What is Docker

The new buzz word going around is Docker and it is a big buzzword for a reason. Docker is a powerful tool that can be thought about as a virtual machine. It is not a Virtual Machine (VM) but an “emulator” of different Linux distros. Think of it this way. If you have Fedora we would run the command yum to update, you could create a Docker container to run Debian and update using its container by running apt. Another difference is the size of the container. A VM can be upwards of Gigabytes because it has to have an operating system installed, visualizer, and a virtual hardware. Docker does not do this, it utilizes the hardware already on the system. This is easily accomplished because at the root of it all Linux runs ruffly the same kernel and just as binary’s that change the way it is used.

I am not saying that Docker is a direct replacement to VM or additional hardware what I am saying is it has some amazing advantages.

What is a container

The advantage to Docker is a thing they call containers. A container is a single micro service that runs in its own mini environment.  A container utilizes less resources then a VM, although still using more resources than if non containerized. Additionally a container takes up MB of space rather then GB of space.  A container can be added and removed in seconds rather then minuets and days like what is needed for a VM.  Containers are networked together and can be secured/Isolated  from each other or freely pass data.

What do you put in a Container

Containers contain what are call Micro Services a container can contain one service or multiple services all containerized into one micro service. Containers contain all the needed resources that an application would need to run. Have you ever passed you application off to a QA client and it constantly crashes or gets errors you have never seen? Containers solve that problem by allowing you to package all of your dependences in to one neat package and never again will you hear but it works on my machine.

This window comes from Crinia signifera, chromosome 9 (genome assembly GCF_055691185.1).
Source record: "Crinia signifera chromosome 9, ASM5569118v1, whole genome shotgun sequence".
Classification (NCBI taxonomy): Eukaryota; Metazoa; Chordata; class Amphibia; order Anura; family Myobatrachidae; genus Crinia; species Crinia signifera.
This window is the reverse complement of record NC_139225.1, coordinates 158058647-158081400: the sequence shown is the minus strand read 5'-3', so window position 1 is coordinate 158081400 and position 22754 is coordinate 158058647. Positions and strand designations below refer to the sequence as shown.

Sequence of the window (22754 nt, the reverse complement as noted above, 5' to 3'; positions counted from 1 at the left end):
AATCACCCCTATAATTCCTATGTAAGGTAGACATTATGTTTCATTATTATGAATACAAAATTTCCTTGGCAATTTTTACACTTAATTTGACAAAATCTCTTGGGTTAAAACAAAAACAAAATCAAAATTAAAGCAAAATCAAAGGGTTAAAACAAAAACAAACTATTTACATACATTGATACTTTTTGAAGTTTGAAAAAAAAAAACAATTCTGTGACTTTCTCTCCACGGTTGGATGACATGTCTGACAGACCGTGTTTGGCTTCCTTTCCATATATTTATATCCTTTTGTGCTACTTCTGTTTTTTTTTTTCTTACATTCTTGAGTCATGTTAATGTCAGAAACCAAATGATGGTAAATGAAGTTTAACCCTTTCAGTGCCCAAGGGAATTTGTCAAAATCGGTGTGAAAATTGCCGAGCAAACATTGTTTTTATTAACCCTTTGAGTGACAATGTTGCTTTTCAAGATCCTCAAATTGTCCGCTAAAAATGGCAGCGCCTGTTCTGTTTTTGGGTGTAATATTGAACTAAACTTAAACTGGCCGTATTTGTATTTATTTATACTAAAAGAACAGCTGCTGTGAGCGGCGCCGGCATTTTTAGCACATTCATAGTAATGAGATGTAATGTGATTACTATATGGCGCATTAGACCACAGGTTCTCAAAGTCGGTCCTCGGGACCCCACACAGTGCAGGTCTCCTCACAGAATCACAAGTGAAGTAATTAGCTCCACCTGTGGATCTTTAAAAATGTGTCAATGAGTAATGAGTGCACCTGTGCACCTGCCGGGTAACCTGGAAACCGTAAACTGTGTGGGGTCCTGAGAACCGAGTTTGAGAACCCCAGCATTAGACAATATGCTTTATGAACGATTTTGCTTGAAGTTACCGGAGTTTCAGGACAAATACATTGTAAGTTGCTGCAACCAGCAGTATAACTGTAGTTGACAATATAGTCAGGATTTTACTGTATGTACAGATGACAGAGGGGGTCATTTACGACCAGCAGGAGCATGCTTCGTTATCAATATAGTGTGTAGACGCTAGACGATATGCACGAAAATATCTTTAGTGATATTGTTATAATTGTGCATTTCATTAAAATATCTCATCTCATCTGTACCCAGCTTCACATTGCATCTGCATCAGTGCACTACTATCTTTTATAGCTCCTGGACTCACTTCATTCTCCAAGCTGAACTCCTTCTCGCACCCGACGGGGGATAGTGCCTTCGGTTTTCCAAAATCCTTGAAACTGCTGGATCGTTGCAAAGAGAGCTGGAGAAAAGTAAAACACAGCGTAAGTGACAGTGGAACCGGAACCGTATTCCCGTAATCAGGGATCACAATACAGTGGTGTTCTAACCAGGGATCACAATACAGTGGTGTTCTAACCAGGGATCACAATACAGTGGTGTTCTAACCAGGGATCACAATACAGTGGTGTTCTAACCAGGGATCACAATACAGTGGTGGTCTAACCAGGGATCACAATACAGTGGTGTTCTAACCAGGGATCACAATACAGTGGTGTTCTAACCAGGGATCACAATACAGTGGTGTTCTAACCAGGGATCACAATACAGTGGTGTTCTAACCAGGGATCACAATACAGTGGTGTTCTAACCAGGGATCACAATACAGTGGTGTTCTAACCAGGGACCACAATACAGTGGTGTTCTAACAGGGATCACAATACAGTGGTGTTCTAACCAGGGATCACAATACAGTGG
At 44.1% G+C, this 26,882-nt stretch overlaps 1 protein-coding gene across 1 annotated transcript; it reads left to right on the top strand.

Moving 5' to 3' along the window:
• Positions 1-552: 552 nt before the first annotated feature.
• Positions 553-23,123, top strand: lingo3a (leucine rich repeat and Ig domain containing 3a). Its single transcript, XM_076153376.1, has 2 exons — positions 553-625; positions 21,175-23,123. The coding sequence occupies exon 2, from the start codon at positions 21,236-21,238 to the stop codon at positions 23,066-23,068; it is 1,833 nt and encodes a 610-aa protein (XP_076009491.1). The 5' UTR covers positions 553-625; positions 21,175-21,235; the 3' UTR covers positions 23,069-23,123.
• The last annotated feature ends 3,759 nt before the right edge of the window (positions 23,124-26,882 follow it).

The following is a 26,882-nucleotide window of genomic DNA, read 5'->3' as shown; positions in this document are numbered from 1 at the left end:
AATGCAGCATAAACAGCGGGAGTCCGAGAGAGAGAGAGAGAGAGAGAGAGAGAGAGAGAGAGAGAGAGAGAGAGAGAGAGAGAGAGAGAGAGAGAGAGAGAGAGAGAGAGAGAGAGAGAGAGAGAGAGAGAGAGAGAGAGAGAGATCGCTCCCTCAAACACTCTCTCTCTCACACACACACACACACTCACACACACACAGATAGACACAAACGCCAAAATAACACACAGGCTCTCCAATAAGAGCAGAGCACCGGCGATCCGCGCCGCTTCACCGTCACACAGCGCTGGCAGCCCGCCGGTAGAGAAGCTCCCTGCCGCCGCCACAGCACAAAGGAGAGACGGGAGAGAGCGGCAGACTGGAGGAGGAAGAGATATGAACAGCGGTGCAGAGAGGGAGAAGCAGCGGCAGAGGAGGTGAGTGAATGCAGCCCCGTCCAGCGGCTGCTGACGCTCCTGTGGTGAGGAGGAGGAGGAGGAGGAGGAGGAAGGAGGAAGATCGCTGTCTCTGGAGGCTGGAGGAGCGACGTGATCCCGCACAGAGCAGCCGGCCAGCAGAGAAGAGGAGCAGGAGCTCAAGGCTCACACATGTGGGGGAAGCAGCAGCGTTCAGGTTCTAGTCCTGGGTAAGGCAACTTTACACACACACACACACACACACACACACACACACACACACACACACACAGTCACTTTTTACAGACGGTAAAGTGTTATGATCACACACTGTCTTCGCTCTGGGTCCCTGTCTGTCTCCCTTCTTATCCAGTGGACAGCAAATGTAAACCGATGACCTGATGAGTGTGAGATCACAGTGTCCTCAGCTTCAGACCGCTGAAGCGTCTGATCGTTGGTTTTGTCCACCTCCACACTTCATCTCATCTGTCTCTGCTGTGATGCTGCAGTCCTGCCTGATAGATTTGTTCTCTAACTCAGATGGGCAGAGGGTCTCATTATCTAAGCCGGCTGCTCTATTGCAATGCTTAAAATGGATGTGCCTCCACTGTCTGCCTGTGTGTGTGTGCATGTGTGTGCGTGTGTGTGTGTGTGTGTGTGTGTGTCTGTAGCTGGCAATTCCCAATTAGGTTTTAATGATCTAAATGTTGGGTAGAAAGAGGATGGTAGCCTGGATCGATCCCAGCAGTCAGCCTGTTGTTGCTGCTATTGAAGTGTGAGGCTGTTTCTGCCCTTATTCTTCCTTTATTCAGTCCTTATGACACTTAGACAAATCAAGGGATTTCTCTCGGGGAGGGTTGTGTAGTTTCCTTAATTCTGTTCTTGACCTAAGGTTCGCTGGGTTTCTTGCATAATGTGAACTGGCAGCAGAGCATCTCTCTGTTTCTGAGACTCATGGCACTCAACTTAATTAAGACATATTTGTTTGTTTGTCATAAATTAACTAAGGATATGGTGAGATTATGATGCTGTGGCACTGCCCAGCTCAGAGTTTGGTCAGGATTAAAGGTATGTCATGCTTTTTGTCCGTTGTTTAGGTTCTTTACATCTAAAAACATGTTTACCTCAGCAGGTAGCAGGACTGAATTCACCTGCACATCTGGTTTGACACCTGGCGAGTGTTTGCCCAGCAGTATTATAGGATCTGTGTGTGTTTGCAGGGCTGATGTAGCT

When to use Docker

The best scenario I can think of is when you have a dynamic environment where things are constantly changing.  In an ideal world all of a clients systems have all the required software and hardware needed to run you application perfectly. Unfortunately we do not live in an ideal world and if something can go wrong it will.

Here are some others I can think of:

  1. Building and selling web pages
  2. Pay per use hosting
  3. Easily scalable systems IE expanding email or intranet servers
  4.  Migrating …. anything
  5. Reducing cost of software licensing thing multiple copies of windows.

When to not use Docker

Docker is not good for systems that require large scale applications. Setup time of new applications can take some time. Also for systems that do not need to be dynamic.  Docker is slower when it comes to tasks that a dedicated server or VM can do. A dedicated server will be much be much faster at responding to a sudden spike in usage than a container that has a some predefined resources.


Personally I feel Docker has amazing advantages and has its place in the world. It is not perfect but is more agile and allows for ease of scalability.

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